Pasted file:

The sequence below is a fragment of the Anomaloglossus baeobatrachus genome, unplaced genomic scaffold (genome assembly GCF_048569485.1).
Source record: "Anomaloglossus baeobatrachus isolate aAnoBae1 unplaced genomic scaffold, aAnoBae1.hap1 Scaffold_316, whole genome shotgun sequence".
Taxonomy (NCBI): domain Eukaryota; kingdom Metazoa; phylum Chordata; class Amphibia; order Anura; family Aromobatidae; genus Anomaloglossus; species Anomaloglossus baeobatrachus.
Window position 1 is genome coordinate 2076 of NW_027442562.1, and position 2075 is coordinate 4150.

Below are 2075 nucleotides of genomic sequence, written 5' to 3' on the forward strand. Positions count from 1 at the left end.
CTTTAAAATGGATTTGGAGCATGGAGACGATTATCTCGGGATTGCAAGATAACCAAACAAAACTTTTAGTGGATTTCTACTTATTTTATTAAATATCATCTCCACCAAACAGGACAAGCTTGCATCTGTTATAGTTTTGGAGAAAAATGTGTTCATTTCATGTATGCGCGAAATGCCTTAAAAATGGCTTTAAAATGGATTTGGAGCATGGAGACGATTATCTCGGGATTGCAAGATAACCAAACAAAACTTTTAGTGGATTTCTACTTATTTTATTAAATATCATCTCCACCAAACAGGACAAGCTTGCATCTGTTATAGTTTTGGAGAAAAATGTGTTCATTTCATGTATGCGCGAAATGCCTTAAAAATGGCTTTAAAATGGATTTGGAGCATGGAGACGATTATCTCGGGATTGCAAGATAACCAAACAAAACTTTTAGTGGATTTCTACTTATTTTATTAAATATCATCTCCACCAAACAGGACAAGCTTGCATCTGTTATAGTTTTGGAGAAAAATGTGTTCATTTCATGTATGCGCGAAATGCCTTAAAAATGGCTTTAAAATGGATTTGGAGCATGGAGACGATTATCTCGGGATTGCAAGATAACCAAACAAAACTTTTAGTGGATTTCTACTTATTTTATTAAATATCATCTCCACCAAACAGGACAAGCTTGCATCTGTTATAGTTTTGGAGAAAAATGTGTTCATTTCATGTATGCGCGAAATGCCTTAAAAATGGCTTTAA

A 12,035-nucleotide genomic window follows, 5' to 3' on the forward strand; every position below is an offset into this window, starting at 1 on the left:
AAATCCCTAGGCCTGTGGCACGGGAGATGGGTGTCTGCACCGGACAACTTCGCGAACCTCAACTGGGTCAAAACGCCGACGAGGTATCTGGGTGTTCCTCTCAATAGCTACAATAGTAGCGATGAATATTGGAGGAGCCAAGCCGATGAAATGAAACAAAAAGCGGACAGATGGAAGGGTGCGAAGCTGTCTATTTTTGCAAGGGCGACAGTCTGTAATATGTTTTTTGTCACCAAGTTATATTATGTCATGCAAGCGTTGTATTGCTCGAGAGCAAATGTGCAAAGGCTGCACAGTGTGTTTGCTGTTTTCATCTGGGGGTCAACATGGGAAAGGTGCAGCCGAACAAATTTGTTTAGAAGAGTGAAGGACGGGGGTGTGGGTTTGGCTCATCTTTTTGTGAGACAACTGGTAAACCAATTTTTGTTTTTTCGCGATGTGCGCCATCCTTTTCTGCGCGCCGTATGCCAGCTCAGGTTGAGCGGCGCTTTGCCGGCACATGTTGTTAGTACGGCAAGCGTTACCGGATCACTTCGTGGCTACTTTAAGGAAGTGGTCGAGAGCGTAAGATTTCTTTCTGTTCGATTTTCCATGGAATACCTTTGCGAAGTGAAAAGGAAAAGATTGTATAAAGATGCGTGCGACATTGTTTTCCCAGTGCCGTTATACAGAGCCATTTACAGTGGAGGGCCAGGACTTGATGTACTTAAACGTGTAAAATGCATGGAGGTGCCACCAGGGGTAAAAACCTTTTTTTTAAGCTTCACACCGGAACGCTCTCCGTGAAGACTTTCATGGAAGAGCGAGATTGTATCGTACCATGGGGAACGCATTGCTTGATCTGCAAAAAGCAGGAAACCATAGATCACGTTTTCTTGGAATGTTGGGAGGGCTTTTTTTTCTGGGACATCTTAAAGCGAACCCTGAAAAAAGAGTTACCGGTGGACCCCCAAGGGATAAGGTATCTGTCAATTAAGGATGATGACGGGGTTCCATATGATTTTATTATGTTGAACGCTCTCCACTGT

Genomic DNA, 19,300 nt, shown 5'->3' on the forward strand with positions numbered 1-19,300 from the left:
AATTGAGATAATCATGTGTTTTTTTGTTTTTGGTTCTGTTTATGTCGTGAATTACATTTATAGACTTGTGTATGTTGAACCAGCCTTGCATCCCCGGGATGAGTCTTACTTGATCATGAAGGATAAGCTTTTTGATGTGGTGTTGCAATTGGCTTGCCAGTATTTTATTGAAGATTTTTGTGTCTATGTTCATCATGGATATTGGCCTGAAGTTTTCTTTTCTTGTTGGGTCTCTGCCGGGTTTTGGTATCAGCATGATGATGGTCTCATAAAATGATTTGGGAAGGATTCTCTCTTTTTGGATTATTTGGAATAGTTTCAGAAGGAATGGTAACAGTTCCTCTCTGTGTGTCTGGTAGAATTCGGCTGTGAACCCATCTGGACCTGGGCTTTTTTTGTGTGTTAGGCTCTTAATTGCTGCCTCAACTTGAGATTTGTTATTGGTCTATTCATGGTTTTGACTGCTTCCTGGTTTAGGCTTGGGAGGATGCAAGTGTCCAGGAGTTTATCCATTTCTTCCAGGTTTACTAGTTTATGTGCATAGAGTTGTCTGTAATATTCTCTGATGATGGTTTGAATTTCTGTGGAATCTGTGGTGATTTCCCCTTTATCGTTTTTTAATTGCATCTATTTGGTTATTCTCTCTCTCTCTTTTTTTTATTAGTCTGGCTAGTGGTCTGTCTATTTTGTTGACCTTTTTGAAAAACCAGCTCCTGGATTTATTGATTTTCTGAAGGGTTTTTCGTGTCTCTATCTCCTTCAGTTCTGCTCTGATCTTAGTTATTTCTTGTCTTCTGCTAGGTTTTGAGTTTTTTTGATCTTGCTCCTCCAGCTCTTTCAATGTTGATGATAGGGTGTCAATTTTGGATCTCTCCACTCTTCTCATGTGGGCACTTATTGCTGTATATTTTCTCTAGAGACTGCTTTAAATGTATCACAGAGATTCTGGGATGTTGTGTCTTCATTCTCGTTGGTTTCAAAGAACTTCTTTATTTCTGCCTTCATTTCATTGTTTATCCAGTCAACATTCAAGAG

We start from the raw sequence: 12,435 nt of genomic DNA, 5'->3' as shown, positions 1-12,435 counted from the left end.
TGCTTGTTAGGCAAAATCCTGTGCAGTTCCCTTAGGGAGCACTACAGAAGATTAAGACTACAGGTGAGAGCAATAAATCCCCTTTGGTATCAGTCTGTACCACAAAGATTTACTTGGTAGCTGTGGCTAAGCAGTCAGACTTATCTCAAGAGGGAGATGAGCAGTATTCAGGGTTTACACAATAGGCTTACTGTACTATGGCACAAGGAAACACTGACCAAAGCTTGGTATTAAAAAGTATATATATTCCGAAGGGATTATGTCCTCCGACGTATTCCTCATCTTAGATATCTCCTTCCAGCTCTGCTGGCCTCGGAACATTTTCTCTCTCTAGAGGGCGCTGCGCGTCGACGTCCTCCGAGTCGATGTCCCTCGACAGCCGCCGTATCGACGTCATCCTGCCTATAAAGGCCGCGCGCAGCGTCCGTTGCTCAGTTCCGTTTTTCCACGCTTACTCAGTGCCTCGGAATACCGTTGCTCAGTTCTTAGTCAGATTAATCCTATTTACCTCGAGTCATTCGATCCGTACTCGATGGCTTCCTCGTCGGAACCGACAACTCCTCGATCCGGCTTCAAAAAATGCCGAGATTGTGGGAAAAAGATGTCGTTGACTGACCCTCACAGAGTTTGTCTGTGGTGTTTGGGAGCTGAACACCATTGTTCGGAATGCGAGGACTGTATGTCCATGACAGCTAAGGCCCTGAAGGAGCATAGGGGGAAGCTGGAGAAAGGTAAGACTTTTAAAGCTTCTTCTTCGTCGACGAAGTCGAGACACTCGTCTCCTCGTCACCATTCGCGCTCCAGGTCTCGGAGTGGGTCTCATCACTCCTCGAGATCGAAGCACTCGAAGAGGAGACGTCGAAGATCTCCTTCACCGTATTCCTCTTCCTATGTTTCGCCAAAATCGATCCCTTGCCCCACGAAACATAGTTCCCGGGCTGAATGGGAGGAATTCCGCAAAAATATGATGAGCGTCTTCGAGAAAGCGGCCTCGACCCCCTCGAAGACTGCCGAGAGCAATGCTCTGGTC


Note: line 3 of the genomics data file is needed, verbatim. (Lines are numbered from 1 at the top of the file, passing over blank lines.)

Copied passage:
Taxonomy (NCBI): domain Eukaryota; kingdom Metazoa; phylum Chordata; class Amphibia; order Anura; family Aromobatidae; genus Anomaloglossus; species Anomaloglossus baeobatrachus.